Fact-Checking Raw Material Extraction
Myths under the microscope
Fact-checking – what is true and what is false about the myths relating to all aspects of mineral resources like sand, gravel and natural rock? The Forum MIRO decided to fact-check common and oft-repeated myths that are circulating about all aspects of aggregate resources.
Important topics such as recycling rates, personal use, sand shortages, land use, nature conservation as well as sustainability and the circular economy have been addressed in the context of the aggregates industry. This involved an examination of the sector’s compelling advantages, such as decentralisation as the key factor for short transportation routes, raw material quality as the prerequisite for reprocessing and the benefit to society as well as each individual citizen.
For example – The Land-Use Myth
Does the extraction of raw materials involve far too much land use?
For example, those who equate the extraction of aggregate resources across Germany with particularly high levels of land use will be surprised to learn just how little space is actually needed for active sand and gravel pits as well as stone quarries. Exactly how things stand and what can subsequently become of extraction sites is explained in film clip no. 3 in the new MIRO series “Der Faktencheck” [The Fact Check].
The surface area across Germany that is needed every year for active extraction of aggregate resources that can satisfy demand measures just 12.9 km². According to the raw materials experts at The Federal Mineral Resources Association (Bundesverband Mineralische Rohstoffe, MIRO), this translates to merely 0.004 percent of Germany’s total surface area having to be used for this in order to supply the needs of the entire country estimated to be 500 m t per year.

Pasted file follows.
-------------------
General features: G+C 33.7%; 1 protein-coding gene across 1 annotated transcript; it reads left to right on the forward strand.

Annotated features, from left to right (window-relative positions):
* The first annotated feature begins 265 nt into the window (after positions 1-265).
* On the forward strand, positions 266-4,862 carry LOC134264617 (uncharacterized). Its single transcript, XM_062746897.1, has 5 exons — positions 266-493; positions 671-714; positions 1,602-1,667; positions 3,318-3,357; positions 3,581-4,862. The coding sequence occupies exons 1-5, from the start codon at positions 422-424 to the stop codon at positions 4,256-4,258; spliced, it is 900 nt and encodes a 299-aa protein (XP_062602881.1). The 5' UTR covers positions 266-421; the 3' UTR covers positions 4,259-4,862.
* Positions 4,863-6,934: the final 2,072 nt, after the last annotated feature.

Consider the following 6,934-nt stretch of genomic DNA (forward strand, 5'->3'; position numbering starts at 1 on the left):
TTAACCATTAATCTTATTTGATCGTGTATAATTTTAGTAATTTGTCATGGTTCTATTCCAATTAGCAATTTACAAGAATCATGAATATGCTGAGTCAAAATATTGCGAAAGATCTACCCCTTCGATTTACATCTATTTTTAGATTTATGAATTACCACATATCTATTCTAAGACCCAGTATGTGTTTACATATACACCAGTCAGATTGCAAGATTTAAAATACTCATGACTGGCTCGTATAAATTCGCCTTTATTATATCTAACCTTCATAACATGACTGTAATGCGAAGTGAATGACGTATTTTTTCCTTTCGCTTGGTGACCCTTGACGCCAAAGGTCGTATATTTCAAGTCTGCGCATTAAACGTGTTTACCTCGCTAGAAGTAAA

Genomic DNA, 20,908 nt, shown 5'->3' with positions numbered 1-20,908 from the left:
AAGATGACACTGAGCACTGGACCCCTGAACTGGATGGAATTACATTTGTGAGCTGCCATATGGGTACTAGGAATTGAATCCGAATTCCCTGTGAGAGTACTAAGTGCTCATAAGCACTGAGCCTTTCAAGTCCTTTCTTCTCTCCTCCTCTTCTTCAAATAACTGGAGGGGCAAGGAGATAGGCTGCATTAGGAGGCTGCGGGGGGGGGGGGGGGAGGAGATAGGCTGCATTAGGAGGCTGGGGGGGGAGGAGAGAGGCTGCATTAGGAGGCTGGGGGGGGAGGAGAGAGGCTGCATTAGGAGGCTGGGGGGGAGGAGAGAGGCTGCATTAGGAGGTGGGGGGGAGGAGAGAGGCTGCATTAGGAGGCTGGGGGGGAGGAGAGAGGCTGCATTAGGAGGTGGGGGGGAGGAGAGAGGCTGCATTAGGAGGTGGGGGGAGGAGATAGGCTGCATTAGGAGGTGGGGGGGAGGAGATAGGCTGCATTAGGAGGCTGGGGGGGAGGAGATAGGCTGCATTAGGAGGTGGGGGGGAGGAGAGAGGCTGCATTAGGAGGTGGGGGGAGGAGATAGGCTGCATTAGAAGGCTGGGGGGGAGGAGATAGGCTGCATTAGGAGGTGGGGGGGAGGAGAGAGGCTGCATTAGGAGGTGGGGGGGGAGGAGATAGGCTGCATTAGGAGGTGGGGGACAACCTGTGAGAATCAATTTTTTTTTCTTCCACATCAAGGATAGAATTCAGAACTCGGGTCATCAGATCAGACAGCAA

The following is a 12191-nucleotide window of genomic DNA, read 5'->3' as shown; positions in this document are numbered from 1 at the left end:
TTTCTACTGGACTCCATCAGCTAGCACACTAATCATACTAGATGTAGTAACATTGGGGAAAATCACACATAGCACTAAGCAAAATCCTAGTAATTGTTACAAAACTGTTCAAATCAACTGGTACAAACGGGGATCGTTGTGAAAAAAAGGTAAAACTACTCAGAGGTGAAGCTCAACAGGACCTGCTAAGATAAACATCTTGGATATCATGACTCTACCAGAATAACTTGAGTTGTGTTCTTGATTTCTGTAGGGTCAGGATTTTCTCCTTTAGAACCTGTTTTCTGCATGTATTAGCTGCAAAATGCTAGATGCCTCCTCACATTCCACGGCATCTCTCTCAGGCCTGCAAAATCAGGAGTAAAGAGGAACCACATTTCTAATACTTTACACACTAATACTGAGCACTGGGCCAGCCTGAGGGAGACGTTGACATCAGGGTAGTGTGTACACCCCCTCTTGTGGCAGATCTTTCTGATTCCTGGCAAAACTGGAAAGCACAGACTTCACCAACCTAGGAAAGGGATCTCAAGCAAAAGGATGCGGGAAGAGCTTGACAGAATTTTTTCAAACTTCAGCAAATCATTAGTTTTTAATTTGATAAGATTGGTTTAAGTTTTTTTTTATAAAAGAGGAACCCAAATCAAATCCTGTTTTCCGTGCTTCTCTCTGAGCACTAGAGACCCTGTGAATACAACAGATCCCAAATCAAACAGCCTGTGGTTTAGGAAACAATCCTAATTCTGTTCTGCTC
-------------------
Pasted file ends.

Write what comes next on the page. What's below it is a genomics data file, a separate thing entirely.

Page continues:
Furthermore, this low percentage of surface area will not be used for raw material extraction evermore either, but only on a temporary basis. Once the extraction has finished, these areas will again be available to other industries or interest groups that will be able to use them for forestry and agriculture, local recreation, nature conservation or other purposes, depending on the decisions that will have been made regarding the plans for post-mining land-use.
In comparison to the low space requirements of the aggregates industry, 30 percent of the total area of Germany is forest and wooded areas, 50 percent of the toral area is used for agriculture and 15 percent for residential developments and traffic infrastructure.
The conclusion is that high space requirements are not at all a feature of the active extraction of aggregate resources. At the same time, this is a type of ‘first stage of use’ because, subsequently, something different can emerge in the place where the raw material deposits once lay.
Here is the link to the film clip (duration: 1.5 minutes):
It’s good to know that for the proper extraction of raw materials, particularly also in small areas, STICHWEH provides tailor-made flexible plant technology and preparation systems, ranging from sand and gravel extraction including quarrying and right through to classifying in accordance with best industry practices.
The range of sand and gravel extraction machines and systems for the world market includes: drag scrapers, bucket wheels, log washers, screening machines, jigs, pumps and cyclones, as well as complete solutions and special solutions.Back to the overview of news